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Public Interventions, introduction, the 1960s were years of experimentation and of rethinking the social order.(For more information about Object Orange, see Good Magazine ( pracownik kasyna jak sie nazywa m/section/Look/Bright_Orange ) or The Detroiter ( p ).) Have your students work in small groups to research a local site where existing structures were removed or demolished in order to make room for new construction.Then ask, "Is this a book?" Students can respond by writing "Yes" or "No" on a whiteboard, or by moving to one half of the room.Then they come to you to get another card.The telepathic student is brought back.Together, discuss the responses to these interventions.Burens photo-souvenir from April 1968 shows a poster beneath his striped painting announcing a student protest on May 1 at the University of Paris at Nanterre, which was shut down by authorities on May.As a point of comparison, some students may want to research the student protests that took place in the United States in the late 1960s and early 1970s.Do not show them the photograph from the same book right away.Each team send one member to the blackboard.Students may conduct research on an ongoing building project or a historic one.Here are a few of the many Web sites about building projects in New York City: Go to Lesson 5: Performance into Art grove ART online: Suggested Reading Below is a list of selected articles, which provide more information on the specific topics discussed.The cards are shuffled and placed face down.Initially, this is in a straightforward order - the top four are one to four and the bottom four are five to eight.He called this selection of prints Graffiti Composition (2002 which can be seen in MoMAs salon gier automaty 2017 Online Collection ( p?object_id87778 ).Take a card yourself, and ask one student, "Is this your (bag)?" If they say no, continue until you find the owner.To learn more, view our.The aim is to get the most cards and not lose any.The loser asks: "Is this a ruler?" The winner has to guess, "Yes, it is or "No, it isn't." If the winner guesses correctly, they take the card.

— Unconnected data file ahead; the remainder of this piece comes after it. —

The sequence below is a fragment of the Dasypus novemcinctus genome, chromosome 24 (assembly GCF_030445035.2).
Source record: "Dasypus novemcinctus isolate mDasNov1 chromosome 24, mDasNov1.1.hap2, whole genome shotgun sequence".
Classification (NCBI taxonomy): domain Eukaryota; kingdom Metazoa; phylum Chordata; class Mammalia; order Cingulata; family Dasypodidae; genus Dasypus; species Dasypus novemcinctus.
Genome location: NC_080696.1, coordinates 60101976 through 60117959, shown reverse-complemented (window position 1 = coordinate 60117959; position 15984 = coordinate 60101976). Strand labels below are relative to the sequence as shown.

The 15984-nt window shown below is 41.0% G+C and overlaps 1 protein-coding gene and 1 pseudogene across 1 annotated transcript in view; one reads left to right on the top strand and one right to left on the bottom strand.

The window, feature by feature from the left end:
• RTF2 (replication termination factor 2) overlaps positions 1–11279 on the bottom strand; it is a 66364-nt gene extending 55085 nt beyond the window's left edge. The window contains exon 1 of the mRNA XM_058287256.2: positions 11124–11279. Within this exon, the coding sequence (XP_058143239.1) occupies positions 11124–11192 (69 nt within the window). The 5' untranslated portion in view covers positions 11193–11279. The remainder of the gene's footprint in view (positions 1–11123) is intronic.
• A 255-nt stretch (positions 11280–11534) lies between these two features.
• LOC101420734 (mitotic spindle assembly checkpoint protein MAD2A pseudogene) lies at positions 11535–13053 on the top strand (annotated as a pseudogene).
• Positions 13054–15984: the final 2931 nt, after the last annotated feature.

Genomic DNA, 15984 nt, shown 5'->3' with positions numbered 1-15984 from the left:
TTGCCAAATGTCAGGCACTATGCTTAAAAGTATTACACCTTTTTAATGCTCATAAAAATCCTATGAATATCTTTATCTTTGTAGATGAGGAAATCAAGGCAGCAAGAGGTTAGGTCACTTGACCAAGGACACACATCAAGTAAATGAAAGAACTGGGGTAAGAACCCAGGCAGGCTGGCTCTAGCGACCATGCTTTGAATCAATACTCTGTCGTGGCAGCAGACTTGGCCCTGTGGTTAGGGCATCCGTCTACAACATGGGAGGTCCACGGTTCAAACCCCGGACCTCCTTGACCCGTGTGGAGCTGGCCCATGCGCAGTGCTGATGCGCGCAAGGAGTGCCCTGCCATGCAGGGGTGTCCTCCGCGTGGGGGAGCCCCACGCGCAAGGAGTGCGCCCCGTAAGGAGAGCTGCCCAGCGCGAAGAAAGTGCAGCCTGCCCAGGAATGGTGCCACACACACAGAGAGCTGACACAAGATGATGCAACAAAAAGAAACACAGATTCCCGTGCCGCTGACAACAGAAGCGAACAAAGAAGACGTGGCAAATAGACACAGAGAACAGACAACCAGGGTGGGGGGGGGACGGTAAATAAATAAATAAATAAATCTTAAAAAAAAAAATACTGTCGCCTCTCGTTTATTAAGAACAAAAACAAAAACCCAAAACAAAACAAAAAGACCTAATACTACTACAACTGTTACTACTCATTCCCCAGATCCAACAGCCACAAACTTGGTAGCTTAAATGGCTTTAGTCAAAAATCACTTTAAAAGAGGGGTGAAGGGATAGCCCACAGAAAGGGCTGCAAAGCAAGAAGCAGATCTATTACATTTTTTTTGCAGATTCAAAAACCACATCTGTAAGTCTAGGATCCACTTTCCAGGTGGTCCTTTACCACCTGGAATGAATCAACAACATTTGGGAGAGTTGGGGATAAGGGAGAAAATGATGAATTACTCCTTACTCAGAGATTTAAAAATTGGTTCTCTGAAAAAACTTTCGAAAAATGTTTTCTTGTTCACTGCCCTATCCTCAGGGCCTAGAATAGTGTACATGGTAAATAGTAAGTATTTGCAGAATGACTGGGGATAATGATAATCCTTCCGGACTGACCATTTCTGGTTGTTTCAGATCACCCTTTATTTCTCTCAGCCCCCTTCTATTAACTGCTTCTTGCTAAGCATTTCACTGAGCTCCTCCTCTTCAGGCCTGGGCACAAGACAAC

Extra: Is it a book?
Ask your students to consider what Matta-Clark meant by this statement.